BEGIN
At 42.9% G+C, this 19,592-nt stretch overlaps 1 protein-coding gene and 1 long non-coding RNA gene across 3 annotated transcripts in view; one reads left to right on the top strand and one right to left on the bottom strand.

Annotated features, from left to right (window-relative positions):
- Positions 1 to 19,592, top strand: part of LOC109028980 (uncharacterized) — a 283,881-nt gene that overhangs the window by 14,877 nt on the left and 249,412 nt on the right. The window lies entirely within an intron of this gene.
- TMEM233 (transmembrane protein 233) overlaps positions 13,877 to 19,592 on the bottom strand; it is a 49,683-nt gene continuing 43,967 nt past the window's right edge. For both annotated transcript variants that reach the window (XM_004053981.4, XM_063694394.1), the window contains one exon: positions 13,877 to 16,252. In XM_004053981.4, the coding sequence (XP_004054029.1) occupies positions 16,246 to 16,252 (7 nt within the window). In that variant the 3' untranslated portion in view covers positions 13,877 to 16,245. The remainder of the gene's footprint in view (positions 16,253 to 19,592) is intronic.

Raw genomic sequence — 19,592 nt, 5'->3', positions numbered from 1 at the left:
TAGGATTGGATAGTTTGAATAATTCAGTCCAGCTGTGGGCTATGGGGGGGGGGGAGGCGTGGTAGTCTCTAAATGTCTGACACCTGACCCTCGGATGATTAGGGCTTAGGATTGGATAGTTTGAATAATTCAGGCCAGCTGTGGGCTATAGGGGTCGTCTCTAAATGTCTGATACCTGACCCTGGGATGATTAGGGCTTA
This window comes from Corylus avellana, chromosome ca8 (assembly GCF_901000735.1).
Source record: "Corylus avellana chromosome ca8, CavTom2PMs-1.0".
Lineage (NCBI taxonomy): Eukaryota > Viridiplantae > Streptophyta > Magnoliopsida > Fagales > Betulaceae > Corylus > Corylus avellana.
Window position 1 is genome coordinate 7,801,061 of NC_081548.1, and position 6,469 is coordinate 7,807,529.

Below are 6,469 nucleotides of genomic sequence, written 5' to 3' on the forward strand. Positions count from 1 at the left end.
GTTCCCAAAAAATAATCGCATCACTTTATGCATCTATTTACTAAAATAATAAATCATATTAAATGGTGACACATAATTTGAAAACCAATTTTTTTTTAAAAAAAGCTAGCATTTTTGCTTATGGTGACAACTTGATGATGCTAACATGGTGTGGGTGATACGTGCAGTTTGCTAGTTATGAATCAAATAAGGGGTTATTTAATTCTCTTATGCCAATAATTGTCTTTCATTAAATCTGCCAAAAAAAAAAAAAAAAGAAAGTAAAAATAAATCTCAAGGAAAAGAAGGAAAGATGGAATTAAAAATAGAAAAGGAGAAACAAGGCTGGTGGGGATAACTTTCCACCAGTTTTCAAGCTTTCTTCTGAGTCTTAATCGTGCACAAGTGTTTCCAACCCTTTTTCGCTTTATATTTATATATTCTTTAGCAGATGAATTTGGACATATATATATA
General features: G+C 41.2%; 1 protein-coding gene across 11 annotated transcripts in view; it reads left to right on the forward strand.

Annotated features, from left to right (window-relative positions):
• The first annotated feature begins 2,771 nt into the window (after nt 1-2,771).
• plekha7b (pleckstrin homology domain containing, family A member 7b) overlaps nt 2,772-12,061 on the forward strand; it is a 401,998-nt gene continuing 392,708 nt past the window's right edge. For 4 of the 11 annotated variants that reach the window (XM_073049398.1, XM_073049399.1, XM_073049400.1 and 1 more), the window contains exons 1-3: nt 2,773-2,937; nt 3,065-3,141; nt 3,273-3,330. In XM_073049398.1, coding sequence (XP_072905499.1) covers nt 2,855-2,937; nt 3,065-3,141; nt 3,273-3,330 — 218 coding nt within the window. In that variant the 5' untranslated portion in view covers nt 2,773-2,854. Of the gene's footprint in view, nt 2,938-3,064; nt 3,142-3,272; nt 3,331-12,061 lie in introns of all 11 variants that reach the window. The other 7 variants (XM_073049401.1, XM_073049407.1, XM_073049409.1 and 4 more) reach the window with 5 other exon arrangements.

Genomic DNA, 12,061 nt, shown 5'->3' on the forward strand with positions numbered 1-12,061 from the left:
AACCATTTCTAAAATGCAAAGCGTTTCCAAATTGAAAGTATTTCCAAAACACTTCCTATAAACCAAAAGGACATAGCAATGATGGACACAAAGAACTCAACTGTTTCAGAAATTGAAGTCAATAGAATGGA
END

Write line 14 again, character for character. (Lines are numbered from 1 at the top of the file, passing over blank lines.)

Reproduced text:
Annotated features, from left to right (window-relative positions):